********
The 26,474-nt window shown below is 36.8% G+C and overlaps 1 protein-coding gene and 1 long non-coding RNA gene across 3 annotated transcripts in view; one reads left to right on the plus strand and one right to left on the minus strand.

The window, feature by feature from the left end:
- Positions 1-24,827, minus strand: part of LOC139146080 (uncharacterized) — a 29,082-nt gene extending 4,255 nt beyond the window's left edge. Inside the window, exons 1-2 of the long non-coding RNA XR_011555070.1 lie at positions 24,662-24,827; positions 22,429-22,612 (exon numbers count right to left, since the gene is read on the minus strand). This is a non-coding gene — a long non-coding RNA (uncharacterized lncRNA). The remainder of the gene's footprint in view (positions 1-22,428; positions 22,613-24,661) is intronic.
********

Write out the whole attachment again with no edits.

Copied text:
The 26,474-nt window shown below is 36.8% G+C and overlaps 1 protein-coding gene and 1 long non-coding RNA gene across 3 annotated transcripts in view; one reads left to right on the plus strand and one right to left on the minus strand.

The window, feature by feature from the left end:
- Positions 1-24,827, minus strand: part of LOC139146080 (uncharacterized) — a 29,082-nt gene extending 4,255 nt beyond the window's left edge. Inside the window, exons 1-2 of the long non-coding RNA XR_011555070.1 lie at positions 24,662-24,827; positions 22,429-22,612 (exon numbers count right to left, since the gene is read on the minus strand). This is a non-coding gene — a long non-coding RNA (uncharacterized lncRNA). The remainder of the gene's footprint in view (positions 1-22,428; positions 22,613-24,661) is intronic.